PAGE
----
db meters on amps..whats it all mean???

Discussion in 'Archived Threads 2001-2004' started by bob_andrew, Jul 22, 2002.

  1. bob_andrew

    bob_andrew Auditioning

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    Have a quick question. i've seen for years those meters that some amps have that show its relative db output.
    my question is how come the meters go from say -20db or so to +20db or so ? how can you have a negative db rating if theoretically 0 db is complete silence. i must be missing something here.So if any one could shed somelight on the subject and let me pick your brain on this i would be if nothing else alittle wiser anyway[​IMG]
    Thanks.
    Bob[​IMG]
     
  2. Chris PC

    Chris PC Producer

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    The meters are not displaying audio dB. Instead, they are displaying electrical dB and in comparison to a reference of some kind, thats the 0. Correct me if I'm wrong.
     
  3. TomCW

    TomCW Second Unit

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    Chris is right... It's 0 dB = some reference level like 1 milliWatt (dBm), 1 Watt (dBW), 1 Volt (dBV) etc.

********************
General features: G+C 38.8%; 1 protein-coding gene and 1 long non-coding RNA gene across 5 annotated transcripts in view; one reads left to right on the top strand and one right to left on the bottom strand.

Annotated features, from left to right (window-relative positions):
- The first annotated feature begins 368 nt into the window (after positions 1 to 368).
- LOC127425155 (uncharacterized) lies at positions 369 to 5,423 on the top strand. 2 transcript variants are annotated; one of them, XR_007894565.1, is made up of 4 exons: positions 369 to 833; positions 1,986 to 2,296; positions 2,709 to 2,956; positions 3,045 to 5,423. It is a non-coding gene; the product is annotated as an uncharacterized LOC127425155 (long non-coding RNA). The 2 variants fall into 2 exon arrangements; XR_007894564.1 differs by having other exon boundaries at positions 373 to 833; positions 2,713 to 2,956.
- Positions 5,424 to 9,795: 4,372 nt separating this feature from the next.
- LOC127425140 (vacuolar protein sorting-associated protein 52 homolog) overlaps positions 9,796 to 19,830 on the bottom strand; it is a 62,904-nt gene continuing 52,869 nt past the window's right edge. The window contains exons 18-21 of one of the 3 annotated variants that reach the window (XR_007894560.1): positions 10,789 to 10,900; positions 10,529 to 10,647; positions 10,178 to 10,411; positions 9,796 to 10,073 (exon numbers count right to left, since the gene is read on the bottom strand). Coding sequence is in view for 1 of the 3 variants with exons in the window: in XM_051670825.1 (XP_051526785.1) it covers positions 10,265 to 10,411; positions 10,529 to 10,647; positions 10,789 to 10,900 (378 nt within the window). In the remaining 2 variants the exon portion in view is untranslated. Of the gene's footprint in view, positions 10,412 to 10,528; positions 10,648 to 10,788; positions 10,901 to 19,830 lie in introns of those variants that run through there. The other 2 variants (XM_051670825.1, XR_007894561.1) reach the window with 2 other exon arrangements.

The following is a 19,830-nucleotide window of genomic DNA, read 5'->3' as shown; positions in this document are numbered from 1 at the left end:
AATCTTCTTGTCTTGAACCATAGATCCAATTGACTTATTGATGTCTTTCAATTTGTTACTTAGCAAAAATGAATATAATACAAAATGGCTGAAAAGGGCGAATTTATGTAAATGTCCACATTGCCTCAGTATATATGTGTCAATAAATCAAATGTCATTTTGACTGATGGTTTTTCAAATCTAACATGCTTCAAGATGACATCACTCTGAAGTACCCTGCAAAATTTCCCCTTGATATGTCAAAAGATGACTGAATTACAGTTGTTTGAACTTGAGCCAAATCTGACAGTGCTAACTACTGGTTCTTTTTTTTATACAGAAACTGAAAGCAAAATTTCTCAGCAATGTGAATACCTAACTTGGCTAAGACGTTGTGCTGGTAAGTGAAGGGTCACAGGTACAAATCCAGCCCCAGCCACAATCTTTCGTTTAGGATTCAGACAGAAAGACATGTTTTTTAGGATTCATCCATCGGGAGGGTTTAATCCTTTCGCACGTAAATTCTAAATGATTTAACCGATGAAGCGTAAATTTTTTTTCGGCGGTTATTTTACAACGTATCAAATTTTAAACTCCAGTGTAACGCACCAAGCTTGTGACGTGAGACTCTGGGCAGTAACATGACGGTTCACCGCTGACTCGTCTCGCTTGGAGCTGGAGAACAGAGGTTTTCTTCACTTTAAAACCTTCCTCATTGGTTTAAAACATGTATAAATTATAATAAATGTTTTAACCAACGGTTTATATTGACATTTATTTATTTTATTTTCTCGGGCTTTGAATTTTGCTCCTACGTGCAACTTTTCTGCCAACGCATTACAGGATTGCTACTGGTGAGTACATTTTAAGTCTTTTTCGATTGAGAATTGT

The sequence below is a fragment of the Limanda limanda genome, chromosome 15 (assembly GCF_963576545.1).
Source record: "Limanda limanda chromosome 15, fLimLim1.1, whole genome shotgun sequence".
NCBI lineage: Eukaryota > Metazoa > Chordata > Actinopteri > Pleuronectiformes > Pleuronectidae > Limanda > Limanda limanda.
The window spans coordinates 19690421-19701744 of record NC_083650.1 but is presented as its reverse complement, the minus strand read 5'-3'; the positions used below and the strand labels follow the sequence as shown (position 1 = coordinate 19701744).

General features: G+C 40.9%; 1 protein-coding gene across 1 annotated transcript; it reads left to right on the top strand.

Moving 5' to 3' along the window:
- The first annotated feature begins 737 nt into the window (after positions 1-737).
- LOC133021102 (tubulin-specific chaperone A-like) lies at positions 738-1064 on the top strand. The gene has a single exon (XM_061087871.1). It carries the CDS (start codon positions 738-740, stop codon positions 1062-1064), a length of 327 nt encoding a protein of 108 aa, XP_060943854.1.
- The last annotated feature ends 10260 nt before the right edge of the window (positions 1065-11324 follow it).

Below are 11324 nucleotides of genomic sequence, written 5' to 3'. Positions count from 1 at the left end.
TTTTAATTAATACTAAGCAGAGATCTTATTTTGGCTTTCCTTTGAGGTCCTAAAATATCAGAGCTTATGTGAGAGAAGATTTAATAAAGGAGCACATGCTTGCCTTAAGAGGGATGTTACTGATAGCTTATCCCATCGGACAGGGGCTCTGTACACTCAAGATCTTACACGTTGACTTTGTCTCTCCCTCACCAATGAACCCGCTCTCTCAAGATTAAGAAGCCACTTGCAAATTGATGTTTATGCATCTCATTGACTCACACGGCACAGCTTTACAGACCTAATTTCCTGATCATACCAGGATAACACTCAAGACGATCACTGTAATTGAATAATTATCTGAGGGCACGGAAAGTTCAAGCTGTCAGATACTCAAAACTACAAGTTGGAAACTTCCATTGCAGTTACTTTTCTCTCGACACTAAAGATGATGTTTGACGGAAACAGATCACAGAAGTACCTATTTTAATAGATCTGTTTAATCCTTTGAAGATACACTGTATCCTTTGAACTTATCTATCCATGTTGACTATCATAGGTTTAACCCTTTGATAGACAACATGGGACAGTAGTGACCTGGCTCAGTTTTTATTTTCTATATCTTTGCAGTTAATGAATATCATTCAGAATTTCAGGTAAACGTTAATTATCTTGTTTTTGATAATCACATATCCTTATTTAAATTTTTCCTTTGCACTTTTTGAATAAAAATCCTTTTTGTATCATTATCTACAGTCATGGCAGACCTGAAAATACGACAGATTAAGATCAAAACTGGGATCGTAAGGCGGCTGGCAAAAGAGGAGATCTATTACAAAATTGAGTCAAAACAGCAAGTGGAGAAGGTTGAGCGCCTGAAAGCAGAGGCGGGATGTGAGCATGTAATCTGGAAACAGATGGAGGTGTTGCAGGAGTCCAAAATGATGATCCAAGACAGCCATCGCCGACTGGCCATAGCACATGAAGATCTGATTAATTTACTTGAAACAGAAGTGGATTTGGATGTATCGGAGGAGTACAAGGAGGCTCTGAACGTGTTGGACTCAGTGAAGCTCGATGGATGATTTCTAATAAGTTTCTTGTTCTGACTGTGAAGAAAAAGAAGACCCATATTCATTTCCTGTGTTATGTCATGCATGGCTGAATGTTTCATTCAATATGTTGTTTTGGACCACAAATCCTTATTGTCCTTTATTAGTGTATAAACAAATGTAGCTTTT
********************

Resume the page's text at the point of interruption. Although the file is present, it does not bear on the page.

Tom
     
  4. Mark Tranchant

    Mark Tranchant Stunt Coordinator

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    The 0dB on most equipment is not even to a common reference. It is just a starting point for other levels to be based on.
    The reason most equipment goes negative is that most preamp sections are actually attenuators: feeding the input directly to the power amp stage would result in huge output.
    In acoustic terms, 0dB is not "complete silence" - it is the accepted threshold of human hearing, about 20 micro-Pascals of pressure variation.
    Where the dB figure is against a defined reference, the dB is usually followed by a symbol to indicate that reference. So 0dB SPL is 20 micro-Pascals, 0dBm is 1mW into 600ohms, 0dBu is 775mV rms (same as dBm, but "unterminated"), 0dBV is 1Vrms.
    6dB increase is a doubling of voltage; 3dB increase is a doubling of power. See the Decibels section at this page.
    So to answer your question, -20dB is 20dB below the reference value; if this is against dBu, for example, -20dB would be 77.5mV rms at some arbitrary point in the amplification chain.
     

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